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  • Phyllis H. Moore

The Mourning Hours -- Book Review

I never reviewed books on before I started publishing my own. Now I rate or review every book I read, unless it's not above two stars. I realize some people may just be getting started -- like me. However, you can always find something good to say. I had no trouble finding good things to say about this book, The Mourning Hours, by Paula Treick DeBoard.

We learn about this family from the youngest member, Kirsten. Her father is her idol and she follows him around, doing the farm chores. "Everything you need to know, you can learn on a farm, Kirsten," he said. Next in line, was her teenage brother, Johnny Hammarstrom, a popular student and wrestling star at the local high school. He was on his way to a college scholarship, state championship, and possible Olympic contention when the unthinkable happened.

A tragic disappearance rocks the small town and plunges the Hammarstroms and the family of the missing teenage girl, Stacy Lemke, into grief beyond understanding. Stacy's well-to-do parents are devastated and angry to the point of violence, but the Hammarstroms must deal with grief, doubt, and an isolation only each one of them can understand. Not only are they isolated from the community, but tragically isolated from each other.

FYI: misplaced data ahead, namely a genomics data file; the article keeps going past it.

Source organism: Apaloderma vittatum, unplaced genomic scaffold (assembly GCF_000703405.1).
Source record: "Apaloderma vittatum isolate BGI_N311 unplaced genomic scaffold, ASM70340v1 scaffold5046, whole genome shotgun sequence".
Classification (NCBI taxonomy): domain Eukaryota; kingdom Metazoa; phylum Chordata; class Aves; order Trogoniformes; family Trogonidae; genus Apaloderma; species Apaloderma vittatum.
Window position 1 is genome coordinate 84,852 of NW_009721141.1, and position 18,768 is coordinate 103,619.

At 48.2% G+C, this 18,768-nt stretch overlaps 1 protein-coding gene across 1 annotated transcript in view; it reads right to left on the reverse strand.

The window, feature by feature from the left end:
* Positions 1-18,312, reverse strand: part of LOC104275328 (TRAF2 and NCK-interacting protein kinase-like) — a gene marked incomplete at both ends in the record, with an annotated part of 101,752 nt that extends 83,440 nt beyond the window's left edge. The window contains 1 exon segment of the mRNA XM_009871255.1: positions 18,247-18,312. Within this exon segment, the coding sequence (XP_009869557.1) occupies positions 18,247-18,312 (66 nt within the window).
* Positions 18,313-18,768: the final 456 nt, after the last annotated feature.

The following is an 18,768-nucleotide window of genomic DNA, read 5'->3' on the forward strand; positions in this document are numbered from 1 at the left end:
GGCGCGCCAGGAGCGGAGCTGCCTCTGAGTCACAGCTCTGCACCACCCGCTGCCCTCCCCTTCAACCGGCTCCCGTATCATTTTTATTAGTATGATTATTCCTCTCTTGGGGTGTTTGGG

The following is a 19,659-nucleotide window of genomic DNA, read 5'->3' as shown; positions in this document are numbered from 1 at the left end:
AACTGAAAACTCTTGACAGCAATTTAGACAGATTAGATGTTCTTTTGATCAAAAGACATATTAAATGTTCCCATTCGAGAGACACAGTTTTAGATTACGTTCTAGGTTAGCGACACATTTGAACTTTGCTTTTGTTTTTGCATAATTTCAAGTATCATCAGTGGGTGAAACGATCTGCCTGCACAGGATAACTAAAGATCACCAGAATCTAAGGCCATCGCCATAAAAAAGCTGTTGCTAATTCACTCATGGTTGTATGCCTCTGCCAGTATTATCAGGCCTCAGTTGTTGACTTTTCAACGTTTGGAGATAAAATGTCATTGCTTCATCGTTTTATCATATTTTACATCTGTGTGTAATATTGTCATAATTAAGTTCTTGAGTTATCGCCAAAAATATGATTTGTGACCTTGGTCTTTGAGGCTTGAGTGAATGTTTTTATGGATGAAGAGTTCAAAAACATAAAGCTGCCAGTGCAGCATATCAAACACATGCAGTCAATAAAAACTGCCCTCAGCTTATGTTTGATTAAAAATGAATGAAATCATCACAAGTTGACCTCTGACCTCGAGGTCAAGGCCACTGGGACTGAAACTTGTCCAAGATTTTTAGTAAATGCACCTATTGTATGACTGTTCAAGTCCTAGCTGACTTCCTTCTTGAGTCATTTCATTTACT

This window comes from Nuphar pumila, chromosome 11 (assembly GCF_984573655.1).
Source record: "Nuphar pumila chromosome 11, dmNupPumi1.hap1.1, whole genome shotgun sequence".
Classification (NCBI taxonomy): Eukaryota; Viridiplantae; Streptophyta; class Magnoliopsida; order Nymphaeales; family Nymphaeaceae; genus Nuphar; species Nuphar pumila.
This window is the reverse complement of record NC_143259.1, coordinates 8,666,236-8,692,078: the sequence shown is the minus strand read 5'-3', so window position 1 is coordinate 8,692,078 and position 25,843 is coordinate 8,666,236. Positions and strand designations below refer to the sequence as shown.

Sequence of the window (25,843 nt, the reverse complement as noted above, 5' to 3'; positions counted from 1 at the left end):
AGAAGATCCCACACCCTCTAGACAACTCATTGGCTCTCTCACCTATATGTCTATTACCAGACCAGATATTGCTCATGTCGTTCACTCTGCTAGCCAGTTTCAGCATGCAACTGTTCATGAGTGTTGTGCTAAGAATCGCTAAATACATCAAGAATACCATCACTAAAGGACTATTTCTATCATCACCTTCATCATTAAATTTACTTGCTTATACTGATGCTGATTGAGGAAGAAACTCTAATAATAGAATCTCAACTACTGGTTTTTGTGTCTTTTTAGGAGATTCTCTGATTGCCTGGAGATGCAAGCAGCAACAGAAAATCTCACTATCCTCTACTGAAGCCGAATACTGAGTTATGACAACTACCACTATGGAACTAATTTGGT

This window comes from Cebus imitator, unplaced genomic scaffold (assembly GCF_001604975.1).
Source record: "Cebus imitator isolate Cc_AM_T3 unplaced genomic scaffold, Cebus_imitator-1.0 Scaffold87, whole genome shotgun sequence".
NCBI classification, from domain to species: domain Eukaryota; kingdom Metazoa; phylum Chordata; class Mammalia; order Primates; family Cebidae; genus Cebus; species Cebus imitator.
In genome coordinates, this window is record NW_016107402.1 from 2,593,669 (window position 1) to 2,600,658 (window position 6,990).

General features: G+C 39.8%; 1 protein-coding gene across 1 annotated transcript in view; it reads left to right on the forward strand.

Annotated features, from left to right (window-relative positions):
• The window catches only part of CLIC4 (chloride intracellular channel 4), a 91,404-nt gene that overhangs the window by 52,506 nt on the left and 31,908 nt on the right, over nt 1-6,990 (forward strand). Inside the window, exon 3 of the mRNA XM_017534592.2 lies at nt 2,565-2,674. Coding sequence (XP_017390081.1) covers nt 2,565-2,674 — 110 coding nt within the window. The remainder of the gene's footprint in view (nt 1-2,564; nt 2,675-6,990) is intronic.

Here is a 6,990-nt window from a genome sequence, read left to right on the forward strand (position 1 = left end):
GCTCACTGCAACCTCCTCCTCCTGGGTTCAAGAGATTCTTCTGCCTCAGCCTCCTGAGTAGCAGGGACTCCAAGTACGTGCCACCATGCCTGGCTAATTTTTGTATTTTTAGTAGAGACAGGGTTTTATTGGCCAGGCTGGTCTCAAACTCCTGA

Kirsten struggles, as she observes each family member moving through denial and grief. She also must cope with her own doubts. She longs for the aftermath of Stacy's disappearance to subside so they can resume their normal lives. However, Kirsten realizes, normal may never return and they may all have to leave their home to escape the constant reminders of the tragic event.

The characters in this book are well-developed, and you can feel their anguish and the stark landscape that evolves following the tragedy that centers around Johnny. There are twists and turns and ultimately no on knows what to believe as Johnny withdraws from the family into his own reality. The family's loyalty is challenged, and each member reacts in their own way as they struggle to cope with their own doubts and isolation.

This tale is ultimately a story of loyalty, betrayal, and forgiveness. What seems impossible in the beginning has a chance to mend. I highly recommend this novel and The Drowning Girls, also by Paula Treick DeBoard.

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